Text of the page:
On the back of his upper right arm, the 22-year-old was wearing a circular adhesive patch about an inch across, with a tiny filament embedded into his flesh. It was a continuous glucose monitor, or CGM—a device designed to track real-time blood sugar (also known as glucose) levels in diabetics, repurposed for athletes by an Atlanta-based start-up called Supersapiens in collaboration with the medical device giant Abbott Laboratories. The data Smith uploaded after London showed that his glucose levels had started at a middling level and then declined steadily during the race. “By about ten or 11 miles, I was like, ‘This shouldn’t feel like this,’” he says. So in Poland on the day before the race, he chowed down on pasta, rice, chicken, vegetables, and fruit, and he kept a wary eye on the Supersapiens app on his phone. Whenever his levels started to dip, he ate more.
More...from Sweat Science @ Outside Online.
12. Address muscular imbalances with yoga:
This is an excerpt from Yoga for Runners-2nd Edition by Christine Felstead.
Yoga quickly reveals and has the capacity to address muscular imbalances and strengthen weak zones that may lead to injury. A yoga practice that increases range of motion in the joints, stretches out the tight spots, and strengthens the weak ones will help the body’s overall alignment and reduce risk of injury. An early observation of many runners who start practicing yoga is discovering the differences in strength, mobility, and flexibility between their right and left sides. Likewise, many people make the unexpected discovery that they have a weak upper body, core, hips, and glutes, and they learn how this can contribute to injury. Often most astonishing is the discovery that their legs may be strong for running, but when challenged in static isometric holds, they quickly become jelly-like.
Take a simple lunge, for example. It is not uncommon for runners new to yoga to be very unstable and shaky in this pose, doing all they can to stay upright and not fall over. The ability to be grounded through the feet, stable in the legs and trunk, and able to straighten the arms overhead while maintaining even and calm breathing is extremely challenging. The position of the legs in a basic high lunge (figure 4.1) appears similar to a running stride, but a running stride involves momentum and movement. The lunge, though, is static, requiring stability and isometric contraction of some muscles in the legs and torso, along with grounding and stability in the feet and ankles, while allowing some parts of the body to relax. It’s impossible to escape the work involved in static holds and challenging to find the balance of effort and ease to hold the pose for a period of time.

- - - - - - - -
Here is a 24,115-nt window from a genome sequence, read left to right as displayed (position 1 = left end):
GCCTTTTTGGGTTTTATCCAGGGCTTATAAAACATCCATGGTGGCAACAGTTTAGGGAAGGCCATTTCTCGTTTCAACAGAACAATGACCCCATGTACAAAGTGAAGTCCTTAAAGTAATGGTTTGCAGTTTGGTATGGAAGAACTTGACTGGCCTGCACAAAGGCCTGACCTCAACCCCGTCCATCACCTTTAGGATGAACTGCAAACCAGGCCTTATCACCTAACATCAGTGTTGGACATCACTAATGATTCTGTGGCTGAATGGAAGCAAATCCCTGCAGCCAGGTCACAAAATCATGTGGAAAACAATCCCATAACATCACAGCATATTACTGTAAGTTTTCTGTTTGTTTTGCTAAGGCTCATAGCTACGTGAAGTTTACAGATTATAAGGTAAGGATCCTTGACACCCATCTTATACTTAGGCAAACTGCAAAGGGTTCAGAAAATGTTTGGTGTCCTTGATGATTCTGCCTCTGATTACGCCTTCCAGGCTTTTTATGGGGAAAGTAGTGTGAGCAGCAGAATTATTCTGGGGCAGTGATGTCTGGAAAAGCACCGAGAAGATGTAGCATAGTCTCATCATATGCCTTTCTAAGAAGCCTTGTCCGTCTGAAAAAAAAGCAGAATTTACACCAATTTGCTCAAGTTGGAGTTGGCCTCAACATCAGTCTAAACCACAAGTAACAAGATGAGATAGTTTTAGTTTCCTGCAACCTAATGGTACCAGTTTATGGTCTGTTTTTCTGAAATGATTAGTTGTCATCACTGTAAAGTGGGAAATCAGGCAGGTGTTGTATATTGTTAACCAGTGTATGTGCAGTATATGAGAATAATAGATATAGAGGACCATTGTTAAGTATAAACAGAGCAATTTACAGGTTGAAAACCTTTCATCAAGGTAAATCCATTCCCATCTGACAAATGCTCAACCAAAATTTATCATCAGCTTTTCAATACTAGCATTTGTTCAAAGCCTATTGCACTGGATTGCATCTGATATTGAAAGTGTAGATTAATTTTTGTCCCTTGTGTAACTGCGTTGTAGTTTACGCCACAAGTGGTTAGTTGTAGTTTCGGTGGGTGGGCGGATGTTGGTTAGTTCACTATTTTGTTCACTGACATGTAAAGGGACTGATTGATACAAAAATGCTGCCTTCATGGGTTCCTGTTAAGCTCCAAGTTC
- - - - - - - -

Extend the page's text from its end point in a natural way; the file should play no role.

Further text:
More...from Human Kinetics.
13. Review: Hoka Clifton 8:
This Hoka One One Clifton 8 review is part of our 2021 SELF Certified Sneaker Awards, where the shoe won Best Max Cushion Sneaker. You can see the rest of our award winners here.
I avoided Hoka One One for a long time. The large, bulky exterior of the shoe, coupled with color choices that I personally find garish, made me politely decline based on aesthetics. But here’s the thing: Looks alone is dumb way to judge running shoes. (Arguably a dumb way to judge many things in life.)
So a few years back, when an athlete suggested I give them a shot, I caved. And I’ve never been happier with that decision. Sure, Hokas still aren’t my favorite-looking shoe—I won’t lie!—but you simply can’t beat the comfort and support, mile after mile, that these kicks offer. Last year the Clifton 7 won a SELF Certified Sneaker Award and I sang their praises, and this year is no different. Here’s how I think Hoka has continued to improve on the Clifton series with the Clifton 8—and why I’m still wearing them, year after year.